One of many current "guest worker" programs doesn't look so attractive. It seems that payoffs and murders have crossed the border as much as the workers. Here are some excerpts from the article at www.tuscaloosanews.com.
In April, Mr. Benavides’s co-worker Santiago Rafael Cruz was bound and beaten to death at the union’s office in Monterrey, in northern Mexico.
The Ohio-based union, the Farm Labor Organizing Committee, says the killing was a political attack after the union cleaned up corrupt practices of recruiting workers, like charging them a fee to be hired.
The recruiters charge the Mexicans hundreds of dollars, sometimes more, for the job and the temporary visa that comes with it.
Last year the United States issued about 37,100 temporary visas for agricultural workers, said Todd Huizinga, a spokesman for the United States Consulate in Monterrey. Mexico accounted for 92 percent of them.
Aside from the agreement reached in North Carolina, there is nothing to stop the recruitment abuses, experts on the guest worker program say.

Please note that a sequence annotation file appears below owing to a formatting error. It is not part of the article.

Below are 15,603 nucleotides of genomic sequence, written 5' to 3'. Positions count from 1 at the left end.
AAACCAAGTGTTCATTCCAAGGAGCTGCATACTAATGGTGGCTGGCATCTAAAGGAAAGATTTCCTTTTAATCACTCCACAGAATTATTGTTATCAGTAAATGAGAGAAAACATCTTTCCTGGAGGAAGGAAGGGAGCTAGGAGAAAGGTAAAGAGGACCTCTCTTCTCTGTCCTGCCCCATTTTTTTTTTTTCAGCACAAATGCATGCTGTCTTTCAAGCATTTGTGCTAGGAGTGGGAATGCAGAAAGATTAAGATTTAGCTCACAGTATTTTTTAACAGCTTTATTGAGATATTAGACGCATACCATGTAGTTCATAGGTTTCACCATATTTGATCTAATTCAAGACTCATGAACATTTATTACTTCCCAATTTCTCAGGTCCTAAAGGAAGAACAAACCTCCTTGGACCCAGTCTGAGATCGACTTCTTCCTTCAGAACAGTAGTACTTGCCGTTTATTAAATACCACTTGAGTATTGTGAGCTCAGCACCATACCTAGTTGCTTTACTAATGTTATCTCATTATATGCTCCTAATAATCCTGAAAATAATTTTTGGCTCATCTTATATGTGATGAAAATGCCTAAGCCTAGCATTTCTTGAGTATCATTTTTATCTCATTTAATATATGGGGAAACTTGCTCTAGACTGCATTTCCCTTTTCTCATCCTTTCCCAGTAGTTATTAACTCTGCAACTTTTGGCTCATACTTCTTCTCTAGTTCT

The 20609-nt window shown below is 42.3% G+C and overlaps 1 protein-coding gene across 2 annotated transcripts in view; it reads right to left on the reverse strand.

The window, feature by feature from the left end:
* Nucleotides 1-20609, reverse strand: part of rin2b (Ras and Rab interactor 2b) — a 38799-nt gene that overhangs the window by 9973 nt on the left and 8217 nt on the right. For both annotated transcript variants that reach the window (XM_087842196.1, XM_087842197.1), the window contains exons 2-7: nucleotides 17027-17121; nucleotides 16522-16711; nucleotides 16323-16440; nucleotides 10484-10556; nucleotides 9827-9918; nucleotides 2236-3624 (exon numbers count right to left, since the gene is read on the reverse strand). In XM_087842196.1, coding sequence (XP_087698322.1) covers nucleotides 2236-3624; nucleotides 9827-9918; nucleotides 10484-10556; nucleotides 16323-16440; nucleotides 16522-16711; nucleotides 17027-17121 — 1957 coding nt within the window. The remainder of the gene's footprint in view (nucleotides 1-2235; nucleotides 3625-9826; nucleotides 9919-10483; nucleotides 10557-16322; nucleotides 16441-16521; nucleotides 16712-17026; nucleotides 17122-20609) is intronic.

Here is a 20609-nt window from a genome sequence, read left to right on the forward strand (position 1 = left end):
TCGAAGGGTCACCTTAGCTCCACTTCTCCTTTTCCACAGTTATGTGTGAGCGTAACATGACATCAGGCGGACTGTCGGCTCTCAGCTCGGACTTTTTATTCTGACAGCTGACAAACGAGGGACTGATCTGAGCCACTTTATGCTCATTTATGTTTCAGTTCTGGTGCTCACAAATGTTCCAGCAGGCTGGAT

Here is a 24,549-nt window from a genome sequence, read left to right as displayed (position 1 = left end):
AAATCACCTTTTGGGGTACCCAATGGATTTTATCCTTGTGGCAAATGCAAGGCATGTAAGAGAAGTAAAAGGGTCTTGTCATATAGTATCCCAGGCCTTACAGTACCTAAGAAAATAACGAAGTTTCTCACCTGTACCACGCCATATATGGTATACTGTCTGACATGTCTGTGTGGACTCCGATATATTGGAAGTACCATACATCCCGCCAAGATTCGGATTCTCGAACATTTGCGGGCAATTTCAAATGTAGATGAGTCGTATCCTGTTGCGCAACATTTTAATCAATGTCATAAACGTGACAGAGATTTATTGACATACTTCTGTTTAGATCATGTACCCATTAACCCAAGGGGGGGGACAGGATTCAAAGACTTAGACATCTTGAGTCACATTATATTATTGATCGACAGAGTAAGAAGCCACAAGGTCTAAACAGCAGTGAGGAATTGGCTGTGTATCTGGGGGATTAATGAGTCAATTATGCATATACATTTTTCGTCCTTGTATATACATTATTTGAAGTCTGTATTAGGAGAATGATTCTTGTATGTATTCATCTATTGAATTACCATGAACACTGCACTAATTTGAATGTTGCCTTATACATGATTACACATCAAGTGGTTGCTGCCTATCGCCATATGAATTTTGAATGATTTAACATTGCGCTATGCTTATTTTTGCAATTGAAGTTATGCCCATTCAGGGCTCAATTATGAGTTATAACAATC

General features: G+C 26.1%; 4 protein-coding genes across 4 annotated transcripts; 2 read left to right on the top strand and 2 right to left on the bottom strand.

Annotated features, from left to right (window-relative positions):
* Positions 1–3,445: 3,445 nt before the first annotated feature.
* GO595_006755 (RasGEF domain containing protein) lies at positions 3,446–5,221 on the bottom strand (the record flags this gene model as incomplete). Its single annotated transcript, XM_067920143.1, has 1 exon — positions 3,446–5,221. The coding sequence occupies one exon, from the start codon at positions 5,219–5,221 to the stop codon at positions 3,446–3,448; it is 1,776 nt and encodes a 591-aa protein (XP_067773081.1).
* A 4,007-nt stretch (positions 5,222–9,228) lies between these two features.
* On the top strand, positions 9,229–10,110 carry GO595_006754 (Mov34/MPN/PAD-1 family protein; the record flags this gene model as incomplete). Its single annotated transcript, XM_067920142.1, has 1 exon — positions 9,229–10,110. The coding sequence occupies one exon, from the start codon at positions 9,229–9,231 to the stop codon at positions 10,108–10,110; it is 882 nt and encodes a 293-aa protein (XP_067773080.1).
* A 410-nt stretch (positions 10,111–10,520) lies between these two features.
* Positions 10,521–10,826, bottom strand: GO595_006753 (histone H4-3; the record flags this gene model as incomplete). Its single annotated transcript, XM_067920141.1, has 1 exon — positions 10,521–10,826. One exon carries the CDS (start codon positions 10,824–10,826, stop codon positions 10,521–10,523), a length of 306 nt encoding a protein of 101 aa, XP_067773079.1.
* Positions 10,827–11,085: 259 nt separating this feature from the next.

“Other recruiters are still charging workers,” he added. “Everybody makes money out of these guys.”
The starting rate is typically $600, he said. That figure includes an unspecified fee that is split between the local recruiter and the agent who has been contracted to supply workers to the American employer.
Once workers return home with money from their work, it is common for the recruiter to stop by again. Workers know that a couple of hundred dollars in cash, or maybe a goat or a sheep, will get them on the list next year.
Two years ago, Juan Bonifacio González gave about $450 to a woman here everybody knew as “La Tolentina,” who promised to get him a legal guest worker visa. After months of promises she disappeared. Mr. González borrowed the money from a local moneylender and says he is still paying back his loan, which has tripled with interest.
There are no jobs in this town of 14,000, lost in the steep hills of the state of San Luis Potosí. The mayor recently invited the farm workers’ union to come and speak about legal job opportunities in North Carolina, where the federally mandated wage for agricultural guest workers is $9.02 an hour.
That seems a fortune to the mostly Nahuatl-speaking Indians here, where the average wage is less than $4 a day.
A few had worked in North Carolina and wanted to go back. Florencio Hernández Angelina spent the past three harvests there. This year he wanted help in changing employers. The grower splits her work force between legal guest workers and illegal migrants. “She gives us fewer hours,” Mr. Hernández said.
She prefers the illegals, he said, because she pays them less.